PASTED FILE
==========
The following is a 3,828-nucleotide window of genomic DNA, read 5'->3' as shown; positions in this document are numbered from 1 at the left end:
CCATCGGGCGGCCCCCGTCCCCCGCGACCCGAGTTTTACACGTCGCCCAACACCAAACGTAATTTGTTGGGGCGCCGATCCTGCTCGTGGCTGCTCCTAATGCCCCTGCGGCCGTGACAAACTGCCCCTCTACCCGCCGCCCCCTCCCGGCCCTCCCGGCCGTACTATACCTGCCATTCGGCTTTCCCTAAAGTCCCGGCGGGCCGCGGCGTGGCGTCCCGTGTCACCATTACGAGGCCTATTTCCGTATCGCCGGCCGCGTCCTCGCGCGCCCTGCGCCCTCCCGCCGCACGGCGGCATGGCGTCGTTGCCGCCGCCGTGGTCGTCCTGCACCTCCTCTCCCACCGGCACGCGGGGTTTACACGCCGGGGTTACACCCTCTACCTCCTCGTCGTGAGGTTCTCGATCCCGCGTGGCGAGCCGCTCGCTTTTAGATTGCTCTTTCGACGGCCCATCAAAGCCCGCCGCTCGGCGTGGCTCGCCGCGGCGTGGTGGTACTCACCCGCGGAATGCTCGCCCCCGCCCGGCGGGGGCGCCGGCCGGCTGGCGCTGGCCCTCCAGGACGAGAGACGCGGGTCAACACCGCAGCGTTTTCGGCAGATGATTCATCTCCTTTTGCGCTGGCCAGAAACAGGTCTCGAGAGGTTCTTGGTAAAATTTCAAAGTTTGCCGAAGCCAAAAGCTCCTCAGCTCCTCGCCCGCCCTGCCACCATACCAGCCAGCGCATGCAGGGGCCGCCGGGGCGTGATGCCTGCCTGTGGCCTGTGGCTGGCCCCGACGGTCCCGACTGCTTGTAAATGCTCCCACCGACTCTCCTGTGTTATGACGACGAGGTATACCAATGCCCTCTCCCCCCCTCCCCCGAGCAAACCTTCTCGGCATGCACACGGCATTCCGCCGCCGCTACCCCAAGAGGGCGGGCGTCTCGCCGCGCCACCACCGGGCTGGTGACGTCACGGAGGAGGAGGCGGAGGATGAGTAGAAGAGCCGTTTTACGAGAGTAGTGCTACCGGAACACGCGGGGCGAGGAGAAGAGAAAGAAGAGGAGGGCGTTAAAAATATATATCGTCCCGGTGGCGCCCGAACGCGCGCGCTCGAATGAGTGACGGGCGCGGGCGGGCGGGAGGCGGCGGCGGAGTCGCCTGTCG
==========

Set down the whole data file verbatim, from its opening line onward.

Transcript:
The following is a 3,828-nucleotide window of genomic DNA, read 5'->3' as shown; positions in this document are numbered from 1 at the left end:
CCATCGGGCGGCCCCCGTCCCCCGCGACCCGAGTTTTACACGTCGCCCAACACCAAACGTAATTTGTTGGGGCGCCGATCCTGCTCGTGGCTGCTCCTAATGCCCCTGCGGCCGTGACAAACTGCCCCTCTACCCGCCGCCCCCTCCCGGCCCTCCCGGCCGTACTATACCTGCCATTCGGCTTTCCCTAAAGTCCCGGCGGGCCGCGGCGTGGCGTCCCGTGTCACCATTACGAGGCCTATTTCCGTATCGCCGGCCGCGTCCTCGCGCGCCCTGCGCCCTCCCGCCGCACGGCGGCATGGCGTCGTTGCCGCCGCCGTGGTCGTCCTGCACCTCCTCTCCCACCGGCACGCGGGGTTTACACGCCGGGGTTACACCCTCTACCTCCTCGTCGTGAGGTTCTCGATCCCGCGTGGCGAGCCGCTCGCTTTTAGATTGCTCTTTCGACGGCCCATCAAAGCCCGCCGCTCGGCGTGGCTCGCCGCGGCGTGGTGGTACTCACCCGCGGAATGCTCGCCCCCGCCCGGCGGGGGCGCCGGCCGGCTGGCGCTGGCCCTCCAGGACGAGAGACGCGGGTCAACACCGCAGCGTTTTCGGCAGATGATTCATCTCCTTTTGCGCTGGCCAGAAACAGGTCTCGAGAGGTTCTTGGTAAAATTTCAAAGTTTGCCGAAGCCAAAAGCTCCTCAGCTCCTCGCCCGCCCTGCCACCATACCAGCCAGCGCATGCAGGGGCCGCCGGGGCGTGATGCCTGCCTGTGGCCTGTGGCTGGCCCCGACGGTCCCGACTGCTTGTAAATGCTCCCACCGACTCTCCTGTGTTATGACGACGAGGTATACCAATGCCCTCTCCCCCCCTCCCCCGAGCAAACCTTCTCGGCATGCACACGGCATTCCGCCGCCGCTACCCCAAGAGGGCGGGCGTCTCGCCGCGCCACCACCGGGCTGGTGACGTCACGGAGGAGGAGGCGGAGGATGAGTAGAAGAGCCGTTTTACGAGAGTAGTGCTACCGGAACACGCGGGGCGAGGAGAAGAGAAAGAAGAGGAGGGCGTTAAAAATATATATCGTCCCGGTGGCGCCCGAACGCGCGCGCTCGAATGAGTGACGGGCGCGGGCGGGCGGGAGGCGGCGGCGGAGTCGCCTGTCG